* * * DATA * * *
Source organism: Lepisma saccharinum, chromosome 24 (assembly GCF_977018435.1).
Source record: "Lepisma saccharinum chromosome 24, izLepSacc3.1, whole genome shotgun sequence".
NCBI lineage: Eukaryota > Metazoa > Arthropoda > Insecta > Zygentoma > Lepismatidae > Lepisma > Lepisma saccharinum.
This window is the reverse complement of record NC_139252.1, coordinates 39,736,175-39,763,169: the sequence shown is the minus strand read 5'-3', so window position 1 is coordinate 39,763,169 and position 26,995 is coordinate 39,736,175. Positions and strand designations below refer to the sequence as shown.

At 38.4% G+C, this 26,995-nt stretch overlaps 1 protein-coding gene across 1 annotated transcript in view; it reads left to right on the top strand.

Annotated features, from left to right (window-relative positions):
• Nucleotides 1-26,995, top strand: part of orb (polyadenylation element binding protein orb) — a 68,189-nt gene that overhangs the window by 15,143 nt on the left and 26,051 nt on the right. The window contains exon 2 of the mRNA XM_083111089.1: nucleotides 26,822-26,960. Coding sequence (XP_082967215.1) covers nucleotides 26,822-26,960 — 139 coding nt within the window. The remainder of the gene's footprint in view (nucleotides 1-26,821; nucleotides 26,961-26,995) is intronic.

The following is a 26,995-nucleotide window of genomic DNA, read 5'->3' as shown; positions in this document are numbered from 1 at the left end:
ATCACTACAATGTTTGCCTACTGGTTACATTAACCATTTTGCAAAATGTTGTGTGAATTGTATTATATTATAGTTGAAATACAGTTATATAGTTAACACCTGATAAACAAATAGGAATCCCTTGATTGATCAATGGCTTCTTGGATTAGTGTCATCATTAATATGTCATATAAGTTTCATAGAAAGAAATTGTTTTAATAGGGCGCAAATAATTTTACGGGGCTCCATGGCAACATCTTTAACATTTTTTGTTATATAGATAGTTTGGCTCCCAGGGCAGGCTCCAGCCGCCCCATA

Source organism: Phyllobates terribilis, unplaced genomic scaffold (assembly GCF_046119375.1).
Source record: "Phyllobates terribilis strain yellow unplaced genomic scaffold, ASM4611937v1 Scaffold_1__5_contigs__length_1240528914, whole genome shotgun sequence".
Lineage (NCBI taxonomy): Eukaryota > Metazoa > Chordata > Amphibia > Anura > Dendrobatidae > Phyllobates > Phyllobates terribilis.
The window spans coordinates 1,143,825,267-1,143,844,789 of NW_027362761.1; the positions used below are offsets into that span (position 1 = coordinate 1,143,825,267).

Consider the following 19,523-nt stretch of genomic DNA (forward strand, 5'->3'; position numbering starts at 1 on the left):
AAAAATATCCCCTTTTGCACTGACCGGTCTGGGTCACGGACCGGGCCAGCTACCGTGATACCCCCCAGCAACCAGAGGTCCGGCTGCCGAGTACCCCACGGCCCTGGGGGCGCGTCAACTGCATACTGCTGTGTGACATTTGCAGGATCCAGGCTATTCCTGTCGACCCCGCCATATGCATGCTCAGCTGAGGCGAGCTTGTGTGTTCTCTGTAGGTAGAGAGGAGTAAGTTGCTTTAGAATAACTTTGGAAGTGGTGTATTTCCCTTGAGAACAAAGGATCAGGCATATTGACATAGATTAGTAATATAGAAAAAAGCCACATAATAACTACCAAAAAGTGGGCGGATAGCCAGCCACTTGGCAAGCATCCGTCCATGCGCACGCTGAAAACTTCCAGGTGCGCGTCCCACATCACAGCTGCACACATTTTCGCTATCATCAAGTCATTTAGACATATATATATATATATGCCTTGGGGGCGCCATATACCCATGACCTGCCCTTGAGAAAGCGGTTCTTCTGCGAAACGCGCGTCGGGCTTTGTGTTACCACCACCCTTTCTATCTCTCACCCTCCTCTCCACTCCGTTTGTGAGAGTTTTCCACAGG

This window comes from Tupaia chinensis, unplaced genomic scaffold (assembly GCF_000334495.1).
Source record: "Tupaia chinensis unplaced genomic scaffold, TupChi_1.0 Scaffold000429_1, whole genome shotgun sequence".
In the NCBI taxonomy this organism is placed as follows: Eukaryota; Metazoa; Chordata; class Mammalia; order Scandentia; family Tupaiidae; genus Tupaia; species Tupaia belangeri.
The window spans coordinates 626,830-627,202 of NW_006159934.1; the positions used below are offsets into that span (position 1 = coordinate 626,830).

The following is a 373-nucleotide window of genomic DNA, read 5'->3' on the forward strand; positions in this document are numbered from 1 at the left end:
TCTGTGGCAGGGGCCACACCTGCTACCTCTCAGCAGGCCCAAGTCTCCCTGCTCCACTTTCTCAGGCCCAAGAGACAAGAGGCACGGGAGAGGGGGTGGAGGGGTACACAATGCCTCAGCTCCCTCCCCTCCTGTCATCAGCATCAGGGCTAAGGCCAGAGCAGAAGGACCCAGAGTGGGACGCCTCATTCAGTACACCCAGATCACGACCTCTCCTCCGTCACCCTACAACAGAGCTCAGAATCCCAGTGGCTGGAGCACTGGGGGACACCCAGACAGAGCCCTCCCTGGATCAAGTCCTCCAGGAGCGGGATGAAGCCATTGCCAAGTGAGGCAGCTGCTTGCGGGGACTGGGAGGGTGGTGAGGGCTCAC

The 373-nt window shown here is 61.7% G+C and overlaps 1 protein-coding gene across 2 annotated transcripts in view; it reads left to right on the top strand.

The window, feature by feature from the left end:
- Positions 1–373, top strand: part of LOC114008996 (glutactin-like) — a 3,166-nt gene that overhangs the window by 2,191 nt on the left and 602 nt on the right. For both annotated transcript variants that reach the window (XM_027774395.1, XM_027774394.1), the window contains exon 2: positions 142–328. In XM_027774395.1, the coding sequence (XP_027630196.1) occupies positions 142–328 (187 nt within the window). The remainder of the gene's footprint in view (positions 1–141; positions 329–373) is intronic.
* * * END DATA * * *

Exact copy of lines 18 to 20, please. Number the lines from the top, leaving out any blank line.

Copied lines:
In the NCBI taxonomy this organism is placed as follows: Eukaryota; Metazoa; Chordata; class Mammalia; order Scandentia; family Tupaiidae; genus Tupaia; species Tupaia belangeri.
The window spans coordinates 626,830-627,202 of NW_006159934.1; the positions used below are offsets into that span (position 1 = coordinate 626,830).

The following is a 373-nucleotide window of genomic DNA, read 5'->3' on the forward strand; positions in this document are numbered from 1 at the left end: